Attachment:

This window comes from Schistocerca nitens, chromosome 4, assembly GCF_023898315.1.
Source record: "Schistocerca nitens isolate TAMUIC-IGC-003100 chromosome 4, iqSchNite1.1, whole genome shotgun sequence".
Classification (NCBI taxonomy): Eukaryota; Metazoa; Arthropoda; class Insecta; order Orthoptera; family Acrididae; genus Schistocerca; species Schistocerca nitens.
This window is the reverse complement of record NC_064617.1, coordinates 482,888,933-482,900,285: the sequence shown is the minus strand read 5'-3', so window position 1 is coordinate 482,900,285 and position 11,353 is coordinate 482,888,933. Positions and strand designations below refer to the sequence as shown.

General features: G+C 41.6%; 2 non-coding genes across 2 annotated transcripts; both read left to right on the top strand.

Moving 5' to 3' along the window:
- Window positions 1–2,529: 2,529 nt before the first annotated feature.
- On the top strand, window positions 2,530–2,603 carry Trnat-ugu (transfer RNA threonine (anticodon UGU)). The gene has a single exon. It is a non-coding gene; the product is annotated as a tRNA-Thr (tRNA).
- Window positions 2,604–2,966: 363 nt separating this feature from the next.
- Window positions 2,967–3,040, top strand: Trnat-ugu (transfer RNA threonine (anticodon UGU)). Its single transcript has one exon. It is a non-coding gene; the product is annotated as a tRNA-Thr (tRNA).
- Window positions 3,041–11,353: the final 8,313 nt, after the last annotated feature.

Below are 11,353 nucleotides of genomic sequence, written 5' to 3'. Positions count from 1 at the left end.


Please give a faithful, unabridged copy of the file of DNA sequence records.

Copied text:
This window comes from Schistocerca nitens, chromosome 4, assembly GCF_023898315.1.
Source record: "Schistocerca nitens isolate TAMUIC-IGC-003100 chromosome 4, iqSchNite1.1, whole genome shotgun sequence".
Classification (NCBI taxonomy): Eukaryota; Metazoa; Arthropoda; class Insecta; order Orthoptera; family Acrididae; genus Schistocerca; species Schistocerca nitens.
This window is the reverse complement of record NC_064617.1, coordinates 482,888,933-482,900,285: the sequence shown is the minus strand read 5'-3', so window position 1 is coordinate 482,900,285 and position 11,353 is coordinate 482,888,933. Positions and strand designations below refer to the sequence as shown.

General features: G+C 41.6%; 2 non-coding genes across 2 annotated transcripts; both read left to right on the top strand.

Moving 5' to 3' along the window:
- Window positions 1–2,529: 2,529 nt before the first annotated feature.
- On the top strand, window positions 2,530–2,603 carry Trnat-ugu (transfer RNA threonine (anticodon UGU)). The gene has a single exon. It is a non-coding gene; the product is annotated as a tRNA-Thr (tRNA).
- Window positions 2,604–2,966: 363 nt separating this feature from the next.
- Window positions 2,967–3,040, top strand: Trnat-ugu (transfer RNA threonine (anticodon UGU)). Its single transcript has one exon. It is a non-coding gene; the product is annotated as a tRNA-Thr (tRNA).
- Window positions 3,041–11,353: the final 8,313 nt, after the last annotated feature.

Below are 11,353 nucleotides of genomic sequence, written 5' to 3'. Positions count from 1 at the left end.